Our kitchen had some outdated linoleum countertops that were already starting to peel off. We went to the home improvement store to check out what options were available, and I’ll be darned, I must have great taste… because every surface I gravitated towards was like a million dollars a square foot. So instead, Drew had the idea of doing wooden countertops like we’d seen in magazines. I am so pleased with the result and excited to share this tutorial with you!
Keep in mind, this is part two in the Kitchen Makeover post. If you’re interested in how we refinished the existing cabinets, click here.
Here’s what you’ll need to complete this project:
- 40 grit – extra coarse
- 100 grit – coarse
- 150 grit – medium
- 320 gril – fine
Hardware & Supplies:
1.5″ Screws to attach frame to base
1 tube of Liquid Nails
2″ Paint Brush
1 qt. Sanding Sealer
1 gallon Tried & True Danish Oil
1. Remove Existing Countertops
For us, this meant stripping the linoleum using chisels and hammers like so:
2. Get the Glue Off
Using a very coarse sandpaper (we used a 40 grit) and a palm sander, exfoliate off any remaining adhesive from the base wood of the countertops.
3. Frame The Counters
Cut pieces of your selected wood to the length of your countertop. Using a drill, screw each one into place. Leave a lip the depth of your wood, for us it was 3/4″ like so:
4. Lay it out:
Start in the corners and work your way out.
5. Glue it down:
Apply a liberal amount of Liquid Nails on the base wood, then add pieces of wood one by one. I just cut a bunch of pieces in various sizes between 8-20″ for variation. As I got to the end, I cut pieces to specific sizes.
6. Even it out:
If you have some areas that are drastically uneven between boards, use a hand plane to shave off the top. Make sure to go with the grain of wood, this will help avoid taking off big chunks. Beware: there is a razor on the bottom of this thing. It’s REAL SHARP. Be very careful!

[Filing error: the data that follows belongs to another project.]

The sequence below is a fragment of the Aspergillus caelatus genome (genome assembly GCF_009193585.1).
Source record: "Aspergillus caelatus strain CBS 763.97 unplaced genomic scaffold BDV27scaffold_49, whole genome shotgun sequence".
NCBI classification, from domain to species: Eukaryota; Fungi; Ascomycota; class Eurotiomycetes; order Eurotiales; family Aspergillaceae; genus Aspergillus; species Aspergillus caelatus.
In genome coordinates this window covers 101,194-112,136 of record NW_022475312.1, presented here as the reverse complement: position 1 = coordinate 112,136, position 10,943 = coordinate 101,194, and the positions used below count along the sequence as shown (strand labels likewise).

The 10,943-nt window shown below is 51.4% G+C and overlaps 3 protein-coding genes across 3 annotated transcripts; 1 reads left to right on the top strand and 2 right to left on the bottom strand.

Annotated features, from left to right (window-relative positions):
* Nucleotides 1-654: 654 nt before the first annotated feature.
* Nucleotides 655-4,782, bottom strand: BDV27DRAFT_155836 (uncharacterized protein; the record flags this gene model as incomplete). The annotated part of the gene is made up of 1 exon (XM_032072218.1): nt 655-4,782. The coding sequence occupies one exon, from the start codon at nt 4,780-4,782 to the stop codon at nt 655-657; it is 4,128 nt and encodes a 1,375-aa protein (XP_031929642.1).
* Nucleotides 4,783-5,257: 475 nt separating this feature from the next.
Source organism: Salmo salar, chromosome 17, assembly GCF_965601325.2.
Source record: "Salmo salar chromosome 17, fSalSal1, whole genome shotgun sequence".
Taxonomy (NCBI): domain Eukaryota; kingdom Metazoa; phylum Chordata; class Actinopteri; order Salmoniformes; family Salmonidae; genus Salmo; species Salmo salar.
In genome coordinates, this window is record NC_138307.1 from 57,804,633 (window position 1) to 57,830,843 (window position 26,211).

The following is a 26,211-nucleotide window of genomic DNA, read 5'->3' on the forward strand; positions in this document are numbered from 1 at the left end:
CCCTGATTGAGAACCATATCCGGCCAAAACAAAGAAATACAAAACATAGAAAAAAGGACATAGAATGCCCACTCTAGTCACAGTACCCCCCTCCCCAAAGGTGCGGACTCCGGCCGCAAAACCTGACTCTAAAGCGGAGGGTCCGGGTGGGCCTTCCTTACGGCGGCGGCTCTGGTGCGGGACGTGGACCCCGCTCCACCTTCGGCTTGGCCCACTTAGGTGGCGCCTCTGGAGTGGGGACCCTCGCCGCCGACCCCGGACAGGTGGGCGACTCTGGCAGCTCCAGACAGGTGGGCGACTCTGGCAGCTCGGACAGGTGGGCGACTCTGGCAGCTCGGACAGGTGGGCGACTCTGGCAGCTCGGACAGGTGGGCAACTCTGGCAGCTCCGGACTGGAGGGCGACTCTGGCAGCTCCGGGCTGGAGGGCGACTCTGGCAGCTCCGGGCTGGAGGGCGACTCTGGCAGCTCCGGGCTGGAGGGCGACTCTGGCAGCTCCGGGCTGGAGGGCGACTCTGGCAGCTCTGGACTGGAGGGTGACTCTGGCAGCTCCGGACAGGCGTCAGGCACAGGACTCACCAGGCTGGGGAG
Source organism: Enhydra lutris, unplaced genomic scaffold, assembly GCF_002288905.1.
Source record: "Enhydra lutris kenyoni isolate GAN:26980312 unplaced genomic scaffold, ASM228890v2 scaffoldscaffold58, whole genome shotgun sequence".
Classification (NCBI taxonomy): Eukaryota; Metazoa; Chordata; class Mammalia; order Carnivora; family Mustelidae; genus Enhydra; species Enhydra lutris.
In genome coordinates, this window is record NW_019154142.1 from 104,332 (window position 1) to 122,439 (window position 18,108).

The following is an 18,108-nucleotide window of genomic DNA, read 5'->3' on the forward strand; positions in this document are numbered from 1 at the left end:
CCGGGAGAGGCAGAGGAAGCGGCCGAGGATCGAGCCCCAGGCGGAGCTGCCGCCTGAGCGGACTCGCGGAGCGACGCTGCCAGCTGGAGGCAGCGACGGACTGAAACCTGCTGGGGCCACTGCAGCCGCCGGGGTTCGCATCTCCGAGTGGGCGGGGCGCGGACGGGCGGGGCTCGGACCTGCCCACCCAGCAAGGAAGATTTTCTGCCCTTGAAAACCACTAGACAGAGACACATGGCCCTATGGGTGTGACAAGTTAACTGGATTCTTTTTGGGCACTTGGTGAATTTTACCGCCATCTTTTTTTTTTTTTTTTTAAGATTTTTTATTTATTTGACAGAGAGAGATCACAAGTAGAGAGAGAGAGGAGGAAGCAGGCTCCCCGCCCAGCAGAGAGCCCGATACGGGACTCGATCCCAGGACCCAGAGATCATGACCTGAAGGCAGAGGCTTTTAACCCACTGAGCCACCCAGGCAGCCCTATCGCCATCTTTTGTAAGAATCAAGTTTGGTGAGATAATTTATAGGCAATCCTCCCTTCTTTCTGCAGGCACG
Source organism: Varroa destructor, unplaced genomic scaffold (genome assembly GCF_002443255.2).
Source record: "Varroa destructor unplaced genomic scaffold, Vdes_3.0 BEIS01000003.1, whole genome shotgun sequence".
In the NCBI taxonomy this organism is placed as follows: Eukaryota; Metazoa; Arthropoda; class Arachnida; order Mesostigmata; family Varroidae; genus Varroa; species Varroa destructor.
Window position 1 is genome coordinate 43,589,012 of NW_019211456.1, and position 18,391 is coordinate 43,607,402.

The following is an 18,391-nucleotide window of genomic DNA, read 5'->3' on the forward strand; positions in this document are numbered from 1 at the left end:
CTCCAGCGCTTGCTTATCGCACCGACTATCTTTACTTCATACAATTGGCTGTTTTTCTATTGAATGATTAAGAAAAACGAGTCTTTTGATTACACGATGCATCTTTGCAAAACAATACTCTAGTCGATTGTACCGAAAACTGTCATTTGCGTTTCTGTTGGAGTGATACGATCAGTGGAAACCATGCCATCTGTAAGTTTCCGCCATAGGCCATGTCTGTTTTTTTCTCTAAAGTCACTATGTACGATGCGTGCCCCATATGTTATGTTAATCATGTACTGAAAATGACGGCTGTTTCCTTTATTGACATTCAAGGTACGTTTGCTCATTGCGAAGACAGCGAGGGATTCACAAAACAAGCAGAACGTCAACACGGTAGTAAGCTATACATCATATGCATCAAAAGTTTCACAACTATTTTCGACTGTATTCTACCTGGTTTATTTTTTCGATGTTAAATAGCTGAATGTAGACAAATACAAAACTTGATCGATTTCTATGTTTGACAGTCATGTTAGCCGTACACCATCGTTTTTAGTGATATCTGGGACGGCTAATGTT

7. Apply Sanding Sealer:
With a dang respirator on your face, paint on a generous coat of sanding sealer. After it dries, it will feel rough to the touch. That’s totally fine. It will all come off in the sanding process.
8. Sand Until Smooth:
Start with a coarse grit of 100 and work your way up to a fine grit of 320 until that surface is smooth like butta. Between each run of the sander, rub the sawdust into the cracks. This will help seal in any gaps in the end.
9. Oil Lavishly & Rub it in:
Apply a generous coat of Tried & True Danish oil. With a clean, lint-free rag wipe the excess into the wood. Repeat until satisfied.
10. Stand back and Admire:
Just look at how pretty they turned out! For about $300 in materials, these wooden countertops have a big impact. Depending on the size of your countertops, each step may take a while– but the techniques are simple and super gratifying.
And finally, let me just say…
When we began discussing countertop options, I was very hesitant to the idea of preparing food on wooden surface. Not only was I worried about germs and stuff, but I was also concerned about how stain-resistent it might be. Red wine, coffee, grease all sounded like potential threats to a beautiful wooden countertop. But my sweet husband just said, “Trust me. If it doesn’t work, we’ll rip it all up and try something else.” And with trepidation, I said okay.
Here we are, six months later and I can tell you these countertops have seen it all– red wine dribbles, cold-brew-coffee-so-strong-it-could-be-used-as-self-tanner, bacon grease and condensating beverages. And I tell you what, they look just as gorgeous as the day we finished oiling them. So, without further ado…
Honey, you were right.
What do you think?
Do you like the way they turned out? Do you think you could/would/should try this at home? How about the post– do you like having all the photos between steps? How can I make this better? Leave your thoughts in the comments section.